Editor's note: CNN's Lisa Respers France blogs live during "American Idol" performance and results shows. Join her on the Marquee blog.
(CNN) -- This time last year, "American Idol" fans were in a frenzy.
The finale was a showdown between "bad boy" Adam Lambert, whose performances were called refreshing by admirers and over the top by detractors, and "church boy" Kris Allen, who rose seemingly from nowhere to become a contender. Passions were high.
What a difference a year makes.
As Crystal "MamaSox" Bowersox gears up to challenge Lee DeWyze for the season nine title, it's a less-than-energetic ending to what has been, for many observers, a lackluster season.
"This year it doesn't feel like anyone has had the hunger to win," says MTV's "Idol" expert, Jim Cantiello. "It seems like everyone just had the goal to get on tour and once the top 10 hit, [contestants] were like 'I'm good.' "
There were some new wrinkles this year.
Judge Paula Abdul was replaced by Ellen DeGeneres, a hit-or-miss situation for many. Some CNN.com commenters praised DeGeneres for bringing to the table a much-needed fan perspective; others slammed her for being "too nice."
Then there was the brief appearance of a backstage camera, meant to capture intimate moments after a performance. Even that didn't work: Instead of insight, viewers were treated to a green room filled with contestants looking awkward as they hugged even the worst of the performers and offered a less than convincing "good job."
Still, for all the judges' critiques and technical cues, "American Idol" comes down to the contestants, and it has been the contestants who have been the season's weakest link.
"I've been disappointed from the start," says Donna Reynolds, who has blogged about the show for various publications since season two.
"I don't think the right people made it to the top 24, I don't think the right people made it to the top 10, and I think the wrong people stuck around too long. The whole season has just been dull and there has been nothing buzz worthy, really."
Reynolds isn't alone in her assessment.
"The pool of contestants was widely considered to be the weakest in the show's vaunted history, with the top 10 finalists, who will perform together on this summer's American Idol Live! tour, comprising a bizarre mix of pop/R&B singers with identity crises and guitar-strumming 'street busker' types, as Simon Cowell likes to call them," wrote Billboard.com's Monica Herrera.
Fan engagement with the contestants and the show is crucial to "Idol," and if this season is any indication, many of them are over it. Ratings are down and there were 41 million fewer votes for this year's top three than there were last season.
Moreover, Billboard.com reports that websites that cover "Idol" have seen their cumulative unique visits per month drop 45 percent since 2007, according to data from comScore.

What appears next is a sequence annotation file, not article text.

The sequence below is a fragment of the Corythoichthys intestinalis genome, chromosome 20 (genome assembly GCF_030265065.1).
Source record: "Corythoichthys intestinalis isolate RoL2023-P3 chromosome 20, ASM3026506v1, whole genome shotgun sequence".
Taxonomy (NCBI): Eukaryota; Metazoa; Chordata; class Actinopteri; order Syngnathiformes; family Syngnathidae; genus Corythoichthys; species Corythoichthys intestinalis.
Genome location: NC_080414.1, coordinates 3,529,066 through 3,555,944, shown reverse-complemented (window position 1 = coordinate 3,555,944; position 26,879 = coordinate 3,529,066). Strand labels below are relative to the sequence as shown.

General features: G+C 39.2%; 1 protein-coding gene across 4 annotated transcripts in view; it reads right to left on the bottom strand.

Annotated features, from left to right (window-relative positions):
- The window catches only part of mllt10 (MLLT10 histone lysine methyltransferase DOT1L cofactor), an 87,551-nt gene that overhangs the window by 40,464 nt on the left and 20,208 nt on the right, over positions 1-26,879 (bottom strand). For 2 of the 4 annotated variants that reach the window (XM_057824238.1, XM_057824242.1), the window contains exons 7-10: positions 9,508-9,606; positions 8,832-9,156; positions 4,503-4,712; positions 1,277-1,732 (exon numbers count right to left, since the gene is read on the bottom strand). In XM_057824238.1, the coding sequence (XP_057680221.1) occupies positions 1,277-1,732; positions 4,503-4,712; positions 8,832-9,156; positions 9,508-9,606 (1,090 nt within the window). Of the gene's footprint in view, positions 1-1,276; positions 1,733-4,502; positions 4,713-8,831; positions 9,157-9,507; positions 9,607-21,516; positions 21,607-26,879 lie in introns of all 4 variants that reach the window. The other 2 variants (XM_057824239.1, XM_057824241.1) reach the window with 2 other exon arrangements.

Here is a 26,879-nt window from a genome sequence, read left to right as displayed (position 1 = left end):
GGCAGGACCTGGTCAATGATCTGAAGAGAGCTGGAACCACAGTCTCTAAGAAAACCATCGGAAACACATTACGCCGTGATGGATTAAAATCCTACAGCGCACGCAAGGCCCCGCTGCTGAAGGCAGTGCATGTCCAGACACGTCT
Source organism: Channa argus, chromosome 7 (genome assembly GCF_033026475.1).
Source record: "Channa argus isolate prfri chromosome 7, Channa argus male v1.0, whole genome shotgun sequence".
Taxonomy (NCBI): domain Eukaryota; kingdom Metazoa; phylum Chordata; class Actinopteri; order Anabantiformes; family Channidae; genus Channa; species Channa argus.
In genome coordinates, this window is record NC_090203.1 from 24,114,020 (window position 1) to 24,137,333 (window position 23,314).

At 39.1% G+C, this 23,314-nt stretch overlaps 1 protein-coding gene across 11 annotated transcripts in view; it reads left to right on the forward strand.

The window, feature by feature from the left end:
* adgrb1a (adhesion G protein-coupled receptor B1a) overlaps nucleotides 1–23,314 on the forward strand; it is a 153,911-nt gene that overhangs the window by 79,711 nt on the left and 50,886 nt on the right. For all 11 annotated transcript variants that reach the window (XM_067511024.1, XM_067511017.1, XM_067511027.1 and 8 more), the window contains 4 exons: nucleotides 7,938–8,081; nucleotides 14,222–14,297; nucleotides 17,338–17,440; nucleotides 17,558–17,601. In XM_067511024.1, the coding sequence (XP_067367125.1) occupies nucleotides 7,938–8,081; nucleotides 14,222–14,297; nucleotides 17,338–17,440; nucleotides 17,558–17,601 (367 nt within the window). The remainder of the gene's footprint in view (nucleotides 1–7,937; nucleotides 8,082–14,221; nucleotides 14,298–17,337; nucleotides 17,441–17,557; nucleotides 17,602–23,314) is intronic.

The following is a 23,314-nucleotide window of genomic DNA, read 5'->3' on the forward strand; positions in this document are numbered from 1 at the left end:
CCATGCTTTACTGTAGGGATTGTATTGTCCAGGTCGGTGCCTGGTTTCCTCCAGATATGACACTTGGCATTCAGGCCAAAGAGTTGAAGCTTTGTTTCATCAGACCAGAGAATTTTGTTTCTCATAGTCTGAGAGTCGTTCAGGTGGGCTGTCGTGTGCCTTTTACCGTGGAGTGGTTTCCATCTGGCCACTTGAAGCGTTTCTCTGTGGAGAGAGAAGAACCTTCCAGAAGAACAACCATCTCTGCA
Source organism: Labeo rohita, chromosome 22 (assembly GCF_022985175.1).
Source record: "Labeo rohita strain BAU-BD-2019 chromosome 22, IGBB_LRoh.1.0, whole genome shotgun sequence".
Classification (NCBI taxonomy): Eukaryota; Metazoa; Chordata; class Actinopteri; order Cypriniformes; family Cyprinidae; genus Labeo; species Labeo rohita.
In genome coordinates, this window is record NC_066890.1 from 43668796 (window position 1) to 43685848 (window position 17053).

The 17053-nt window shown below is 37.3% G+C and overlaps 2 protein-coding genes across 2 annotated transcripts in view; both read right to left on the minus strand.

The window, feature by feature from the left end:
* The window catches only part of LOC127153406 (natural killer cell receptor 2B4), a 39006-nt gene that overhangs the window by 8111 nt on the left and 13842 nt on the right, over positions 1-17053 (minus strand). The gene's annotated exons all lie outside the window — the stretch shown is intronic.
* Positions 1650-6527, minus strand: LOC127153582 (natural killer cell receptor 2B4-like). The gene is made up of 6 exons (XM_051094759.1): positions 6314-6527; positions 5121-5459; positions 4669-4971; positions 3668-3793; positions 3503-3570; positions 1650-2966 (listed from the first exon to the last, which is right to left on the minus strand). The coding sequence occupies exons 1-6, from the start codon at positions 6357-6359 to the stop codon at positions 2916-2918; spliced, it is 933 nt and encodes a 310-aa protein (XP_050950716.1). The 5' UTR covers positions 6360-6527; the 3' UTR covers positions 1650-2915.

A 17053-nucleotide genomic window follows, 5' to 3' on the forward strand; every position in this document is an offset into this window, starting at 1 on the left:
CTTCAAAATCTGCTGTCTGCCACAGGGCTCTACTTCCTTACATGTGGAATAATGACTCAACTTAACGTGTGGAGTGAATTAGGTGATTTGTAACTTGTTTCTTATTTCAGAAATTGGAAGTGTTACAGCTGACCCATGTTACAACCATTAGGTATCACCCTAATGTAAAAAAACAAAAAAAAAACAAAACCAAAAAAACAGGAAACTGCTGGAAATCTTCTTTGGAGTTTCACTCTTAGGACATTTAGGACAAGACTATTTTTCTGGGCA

Katherine L. Meizel, author of the forthcoming book "Idolized: Music, Media, and Identity in 'American Idol' " and a writer for Slate's "Idolatry" column, says there is a sense that people are "abandoning ship" on the show with the departure of Abdul last season, as well as music director Ricky Minor and judge Simon Cowell at the end of this season.
"When things start changing drastically, it right away makes people feel less connected," Meizel said.
MTV's Cantiello says there also hasn't been much excitement, given that Bowersox was anointed so early as a front-runner, with DeWyze not very far behind.
When the pair made the top three along with Casey James, there wasn't nearly as much of a sense of anticipation as the previous season, Cantiello says.
"Last year there was that moment where Kris Allen made it into the finale with Adam Lambert over Danny Gokey and it was such an organic, cool watercooler moment," Cantiello says. "Versus this year when the watercooler moment was the judges telling us that Lee DeWyze had just had 'a watercooler moment.' "
There's also no clear distinction between the final contestants this season. Both Bowersox and DeWyze are singer/songwriters who seem pretty evenly matched in talent and more confident behind their guitars than on camera.
Of course, someone has to win it. Blogger Reynolds says Bowersox, with her dreadlocks and harmonica, has shades of last year's runner-up Lambert in that she's a bit more individualistic than DeWyze. Yet Bowersox in no way generates the same heat with fans as Lambert did, Reynolds says.
"I like Crystal and I enjoy watching her, but she hasn't been able to captivate viewers the way Lambert did every week," Reynolds says. She's not that much higher on DeWyze: "With Lee, he just bores me and I don't get the adulation of him by the judges."
The finale numbers could further tell the tale of season nine -- though author Meizel cautions against writing obituaries for a show which, despite its dip in the ratings, continues to rank No. 1.
"Idol is still in the lead over pretty much all other television shows," she said. "A few million people fewer over nine years doesn't necessarily herald the end of 'American Idol.' "